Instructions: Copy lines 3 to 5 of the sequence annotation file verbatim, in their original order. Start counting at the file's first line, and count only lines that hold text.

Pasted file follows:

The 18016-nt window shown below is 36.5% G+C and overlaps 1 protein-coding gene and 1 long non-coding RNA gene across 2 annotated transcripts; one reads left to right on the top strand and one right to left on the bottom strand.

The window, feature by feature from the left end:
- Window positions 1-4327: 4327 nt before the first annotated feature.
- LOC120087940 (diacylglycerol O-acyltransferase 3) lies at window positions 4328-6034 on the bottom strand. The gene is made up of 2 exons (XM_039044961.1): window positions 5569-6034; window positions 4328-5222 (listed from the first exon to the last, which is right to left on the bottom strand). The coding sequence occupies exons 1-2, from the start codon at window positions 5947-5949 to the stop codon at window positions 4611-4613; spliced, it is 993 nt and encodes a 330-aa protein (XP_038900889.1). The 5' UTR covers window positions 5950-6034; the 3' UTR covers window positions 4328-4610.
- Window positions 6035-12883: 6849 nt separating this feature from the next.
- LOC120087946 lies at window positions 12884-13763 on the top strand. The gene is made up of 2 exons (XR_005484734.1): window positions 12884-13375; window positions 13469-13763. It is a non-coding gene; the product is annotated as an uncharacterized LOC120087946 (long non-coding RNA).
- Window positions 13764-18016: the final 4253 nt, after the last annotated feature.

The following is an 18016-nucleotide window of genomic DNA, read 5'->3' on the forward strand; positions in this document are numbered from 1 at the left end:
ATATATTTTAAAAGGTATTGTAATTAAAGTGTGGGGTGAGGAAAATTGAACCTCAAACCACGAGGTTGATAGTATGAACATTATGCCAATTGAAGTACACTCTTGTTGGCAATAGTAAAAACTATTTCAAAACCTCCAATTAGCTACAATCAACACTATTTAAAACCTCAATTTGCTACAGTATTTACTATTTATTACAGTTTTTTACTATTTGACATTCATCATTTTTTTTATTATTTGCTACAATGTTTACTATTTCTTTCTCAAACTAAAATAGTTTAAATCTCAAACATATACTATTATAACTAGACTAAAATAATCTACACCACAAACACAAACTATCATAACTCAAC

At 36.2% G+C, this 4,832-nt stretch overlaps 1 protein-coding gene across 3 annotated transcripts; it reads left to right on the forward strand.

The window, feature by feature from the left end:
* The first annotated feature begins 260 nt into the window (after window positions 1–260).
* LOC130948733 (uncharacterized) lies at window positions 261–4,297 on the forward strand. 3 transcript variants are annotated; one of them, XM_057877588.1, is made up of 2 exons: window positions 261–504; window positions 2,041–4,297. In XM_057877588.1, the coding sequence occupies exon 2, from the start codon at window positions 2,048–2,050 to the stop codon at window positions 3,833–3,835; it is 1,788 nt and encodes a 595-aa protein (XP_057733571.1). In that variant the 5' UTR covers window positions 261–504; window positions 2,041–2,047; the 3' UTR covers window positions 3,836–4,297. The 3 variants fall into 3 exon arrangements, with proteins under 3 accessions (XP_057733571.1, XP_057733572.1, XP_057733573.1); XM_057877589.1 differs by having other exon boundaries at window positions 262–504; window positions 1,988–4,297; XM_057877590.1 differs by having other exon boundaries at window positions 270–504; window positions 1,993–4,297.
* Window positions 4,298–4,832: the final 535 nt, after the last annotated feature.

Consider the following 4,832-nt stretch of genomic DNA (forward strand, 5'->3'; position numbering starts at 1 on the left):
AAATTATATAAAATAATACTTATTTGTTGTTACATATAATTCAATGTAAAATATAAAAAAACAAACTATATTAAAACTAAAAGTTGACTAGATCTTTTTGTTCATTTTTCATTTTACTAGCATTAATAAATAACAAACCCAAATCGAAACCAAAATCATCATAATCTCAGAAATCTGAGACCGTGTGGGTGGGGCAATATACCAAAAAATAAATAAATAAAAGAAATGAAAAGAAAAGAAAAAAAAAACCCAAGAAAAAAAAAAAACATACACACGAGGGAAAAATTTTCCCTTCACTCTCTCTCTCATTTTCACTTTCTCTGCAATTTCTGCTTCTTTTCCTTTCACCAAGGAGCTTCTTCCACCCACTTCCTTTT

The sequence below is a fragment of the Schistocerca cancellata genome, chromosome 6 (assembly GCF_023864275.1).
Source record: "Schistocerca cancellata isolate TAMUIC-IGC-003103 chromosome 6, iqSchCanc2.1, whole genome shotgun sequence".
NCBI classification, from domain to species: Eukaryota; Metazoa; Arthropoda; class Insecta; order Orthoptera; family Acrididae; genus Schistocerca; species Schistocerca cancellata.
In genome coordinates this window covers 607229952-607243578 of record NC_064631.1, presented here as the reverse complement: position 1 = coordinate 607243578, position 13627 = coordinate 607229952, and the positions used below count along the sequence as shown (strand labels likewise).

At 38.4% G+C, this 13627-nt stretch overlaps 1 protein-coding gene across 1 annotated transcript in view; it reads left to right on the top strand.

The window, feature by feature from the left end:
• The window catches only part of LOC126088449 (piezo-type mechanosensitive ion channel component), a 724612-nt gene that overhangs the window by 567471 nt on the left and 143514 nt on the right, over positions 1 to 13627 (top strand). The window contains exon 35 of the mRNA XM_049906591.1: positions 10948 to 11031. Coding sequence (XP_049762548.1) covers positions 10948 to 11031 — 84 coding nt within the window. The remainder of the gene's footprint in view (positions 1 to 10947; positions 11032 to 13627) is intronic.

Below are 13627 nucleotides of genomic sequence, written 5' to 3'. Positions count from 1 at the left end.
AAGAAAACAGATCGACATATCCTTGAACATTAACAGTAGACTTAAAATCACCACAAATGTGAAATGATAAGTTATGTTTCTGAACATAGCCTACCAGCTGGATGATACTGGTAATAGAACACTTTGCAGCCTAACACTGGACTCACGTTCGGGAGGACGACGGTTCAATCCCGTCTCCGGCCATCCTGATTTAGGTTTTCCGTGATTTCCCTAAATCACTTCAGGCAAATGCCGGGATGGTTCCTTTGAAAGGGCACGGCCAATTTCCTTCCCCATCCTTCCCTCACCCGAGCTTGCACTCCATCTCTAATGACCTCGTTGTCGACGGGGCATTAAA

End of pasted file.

- Window positions 1-4327: 4327 nt before the first annotated feature.
- LOC120087940 (diacylglycerol O-acyltransferase 3) lies at window positions 4328-6034 on the bottom strand. The gene is made up of 2 exons (XM_039044961.1): window positions 5569-6034; window positions 4328-5222 (listed from the first exon to the last, which is right to left on the bottom strand). The coding sequence occupies exons 1-2, from the start codon at window positions 5947-5949 to the stop codon at window positions 4611-4613; spliced, it is 993 nt and encodes a 330-aa protein (XP_038900889.1). The 5' UTR covers window positions 5950-6034; the 3' UTR covers window positions 4328-4610.
- Window positions 6035-12883: 6849 nt separating this feature from the next.